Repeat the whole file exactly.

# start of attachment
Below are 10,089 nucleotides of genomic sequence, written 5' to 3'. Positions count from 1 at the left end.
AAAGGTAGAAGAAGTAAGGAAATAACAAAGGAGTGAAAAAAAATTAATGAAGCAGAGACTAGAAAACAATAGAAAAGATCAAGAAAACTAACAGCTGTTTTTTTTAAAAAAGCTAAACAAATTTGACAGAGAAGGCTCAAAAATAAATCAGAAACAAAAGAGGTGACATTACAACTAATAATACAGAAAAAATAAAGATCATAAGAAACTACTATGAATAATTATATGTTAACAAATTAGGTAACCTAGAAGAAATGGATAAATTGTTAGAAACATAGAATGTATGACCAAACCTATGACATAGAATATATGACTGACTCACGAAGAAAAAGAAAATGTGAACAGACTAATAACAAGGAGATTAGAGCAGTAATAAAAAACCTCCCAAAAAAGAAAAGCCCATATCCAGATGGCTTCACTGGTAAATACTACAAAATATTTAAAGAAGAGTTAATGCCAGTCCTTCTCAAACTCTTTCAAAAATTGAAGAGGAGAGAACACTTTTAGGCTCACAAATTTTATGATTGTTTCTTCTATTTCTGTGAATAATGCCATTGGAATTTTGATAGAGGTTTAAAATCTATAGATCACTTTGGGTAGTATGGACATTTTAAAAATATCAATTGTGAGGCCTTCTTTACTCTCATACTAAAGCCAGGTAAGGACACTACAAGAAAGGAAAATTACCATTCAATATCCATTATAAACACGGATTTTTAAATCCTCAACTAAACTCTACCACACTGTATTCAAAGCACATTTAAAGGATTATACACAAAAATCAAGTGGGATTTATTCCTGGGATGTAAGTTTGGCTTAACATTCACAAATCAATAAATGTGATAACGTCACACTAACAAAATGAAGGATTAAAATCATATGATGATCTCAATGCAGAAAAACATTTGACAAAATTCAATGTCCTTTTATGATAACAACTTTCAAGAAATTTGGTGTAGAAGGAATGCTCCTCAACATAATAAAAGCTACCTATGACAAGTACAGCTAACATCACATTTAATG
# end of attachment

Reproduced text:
Below are 10,089 nucleotides of genomic sequence, written 5' to 3'. Positions count from 1 at the left end.
AAAGGTAGAAGAAGTAAGGAAATAACAAAGGAGTGAAAAAAAATTAATGAAGCAGAGACTAGAAAACAATAGAAAAGATCAAGAAAACTAACAGCTGTTTTTTTTAAAAAAGCTAAACAAATTTGACAGAGAAGGCTCAAAAATAAATCAGAAACAAAAGAGGTGACATTACAACTAATAATACAGAAAAAATAAAGATCATAAGAAACTACTATGAATAATTATATGTTAACAAATTAGGTAACCTAGAAGAAATGGATAAATTGTTAGAAACATAGAATGTATGACCAAACCTATGACATAGAATATATGACTGACTCACGAAGAAAAAGAAAATGTGAACAGACTAATAACAAGGAGATTAGAGCAGTAATAAAAAACCTCCCAAAAAAGAAAAGCCCATATCCAGATGGCTTCACTGGTAAATACTACAAAATATTTAAAGAAGAGTTAATGCCAGTCCTTCTCAAACTCTTTCAAAAATTGAAGAGGAGAGAACACTTTTAGGCTCACAAATTTTATGATTGTTTCTTCTATTTCTGTGAATAATGCCATTGGAATTTTGATAGAGGTTTAAAATCTATAGATCACTTTGGGTAGTATGGACATTTTAAAAATATCAATTGTGAGGCCTTCTTTACTCTCATACTAAAGCCAGGTAAGGACACTACAAGAAAGGAAAATTACCATTCAATATCCATTATAAACACGGATTTTTAAATCCTCAACTAAACTCTACCACACTGTATTCAAAGCACATTTAAAGGATTATACACAAAAATCAAGTGGGATTTATTCCTGGGATGTAAGTTTGGCTTAACATTCACAAATCAATAAATGTGATAACGTCACACTAACAAAATGAAGGATTAAAATCATATGATGATCTCAATGCAGAAAAACATTTGACAAAATTCAATGTCCTTTTATGATAACAACTTTCAAGAAATTTGGTGTAGAAGGAATGCTCCTCAACATAATAAAAGCTACCTATGACAAGTACAGCTAACATCACATTTAATG